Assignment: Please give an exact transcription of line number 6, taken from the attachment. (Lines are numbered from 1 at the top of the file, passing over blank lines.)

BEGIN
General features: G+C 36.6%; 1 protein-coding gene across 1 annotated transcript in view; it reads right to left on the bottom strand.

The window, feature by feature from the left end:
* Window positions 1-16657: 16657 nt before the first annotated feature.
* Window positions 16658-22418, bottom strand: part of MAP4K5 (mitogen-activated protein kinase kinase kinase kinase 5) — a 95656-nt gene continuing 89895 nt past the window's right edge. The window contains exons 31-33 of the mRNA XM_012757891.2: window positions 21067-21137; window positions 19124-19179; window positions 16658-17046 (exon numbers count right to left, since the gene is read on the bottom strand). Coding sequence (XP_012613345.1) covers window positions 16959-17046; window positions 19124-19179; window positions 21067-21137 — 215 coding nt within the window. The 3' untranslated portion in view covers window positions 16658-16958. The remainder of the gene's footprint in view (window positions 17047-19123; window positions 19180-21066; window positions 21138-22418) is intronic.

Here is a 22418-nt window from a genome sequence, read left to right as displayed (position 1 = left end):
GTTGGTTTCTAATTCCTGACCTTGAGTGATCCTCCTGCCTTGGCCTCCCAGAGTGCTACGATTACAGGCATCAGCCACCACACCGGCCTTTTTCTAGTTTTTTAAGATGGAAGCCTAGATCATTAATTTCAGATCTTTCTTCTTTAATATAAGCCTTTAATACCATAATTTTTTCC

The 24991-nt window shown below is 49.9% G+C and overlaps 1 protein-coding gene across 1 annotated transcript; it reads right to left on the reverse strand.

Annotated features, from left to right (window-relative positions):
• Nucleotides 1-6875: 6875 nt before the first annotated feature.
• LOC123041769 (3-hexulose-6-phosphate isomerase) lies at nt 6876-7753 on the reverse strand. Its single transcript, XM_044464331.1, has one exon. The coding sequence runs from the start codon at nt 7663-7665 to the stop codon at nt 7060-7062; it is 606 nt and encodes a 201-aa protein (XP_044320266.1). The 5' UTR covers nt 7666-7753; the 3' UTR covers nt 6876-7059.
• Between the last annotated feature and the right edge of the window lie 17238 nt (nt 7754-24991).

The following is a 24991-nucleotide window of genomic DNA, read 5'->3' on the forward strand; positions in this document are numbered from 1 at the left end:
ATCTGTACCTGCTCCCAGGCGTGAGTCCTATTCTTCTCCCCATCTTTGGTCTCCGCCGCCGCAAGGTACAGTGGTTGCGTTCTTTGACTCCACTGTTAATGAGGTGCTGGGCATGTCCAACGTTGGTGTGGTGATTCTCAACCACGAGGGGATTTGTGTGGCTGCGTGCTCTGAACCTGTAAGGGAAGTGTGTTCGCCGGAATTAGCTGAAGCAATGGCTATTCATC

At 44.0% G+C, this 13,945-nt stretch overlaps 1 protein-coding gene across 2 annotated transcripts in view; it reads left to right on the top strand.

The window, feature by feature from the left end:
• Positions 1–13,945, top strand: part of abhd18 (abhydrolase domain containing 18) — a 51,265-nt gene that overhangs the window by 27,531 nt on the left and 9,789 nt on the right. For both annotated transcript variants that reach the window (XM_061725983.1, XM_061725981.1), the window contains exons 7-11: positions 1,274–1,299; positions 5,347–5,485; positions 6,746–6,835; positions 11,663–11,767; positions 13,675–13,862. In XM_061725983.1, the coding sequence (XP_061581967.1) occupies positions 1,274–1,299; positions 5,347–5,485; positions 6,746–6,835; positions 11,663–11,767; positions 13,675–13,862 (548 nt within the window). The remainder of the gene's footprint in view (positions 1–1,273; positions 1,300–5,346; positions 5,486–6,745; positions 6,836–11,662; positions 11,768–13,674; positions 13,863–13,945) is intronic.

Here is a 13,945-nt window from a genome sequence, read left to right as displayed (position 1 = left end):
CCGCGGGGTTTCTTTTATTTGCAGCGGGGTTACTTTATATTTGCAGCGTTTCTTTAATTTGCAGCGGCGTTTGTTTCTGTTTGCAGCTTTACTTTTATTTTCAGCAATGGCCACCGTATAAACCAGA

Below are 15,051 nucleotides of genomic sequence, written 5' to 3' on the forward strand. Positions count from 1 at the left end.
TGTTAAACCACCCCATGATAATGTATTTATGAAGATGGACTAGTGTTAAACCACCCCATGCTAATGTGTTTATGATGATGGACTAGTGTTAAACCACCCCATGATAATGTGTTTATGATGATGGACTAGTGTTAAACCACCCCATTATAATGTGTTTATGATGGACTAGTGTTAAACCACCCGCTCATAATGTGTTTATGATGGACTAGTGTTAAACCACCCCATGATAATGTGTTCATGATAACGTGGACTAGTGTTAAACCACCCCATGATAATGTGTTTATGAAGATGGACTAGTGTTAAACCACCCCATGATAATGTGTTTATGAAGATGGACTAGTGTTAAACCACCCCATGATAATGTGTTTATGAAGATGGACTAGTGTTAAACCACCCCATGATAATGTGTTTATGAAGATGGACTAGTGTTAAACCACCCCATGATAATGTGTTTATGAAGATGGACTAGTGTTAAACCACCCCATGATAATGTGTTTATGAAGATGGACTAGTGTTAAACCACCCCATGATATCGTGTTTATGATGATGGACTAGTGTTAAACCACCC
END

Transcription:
GTTGGTTTCTAATTCCTGACCTTGAGTGATCCTCCTGCCTTGGCCTCCCAGAGTGCTACGATTACAGGCATCAGCCACCACACCGGCCTTTTTCTAGTTTTTTAAGATGGAAGCCTAGATCATTAATTTCAGATCTTTCTTCTTTAATATAAGCCTTTAATACCATAATTTTTTCC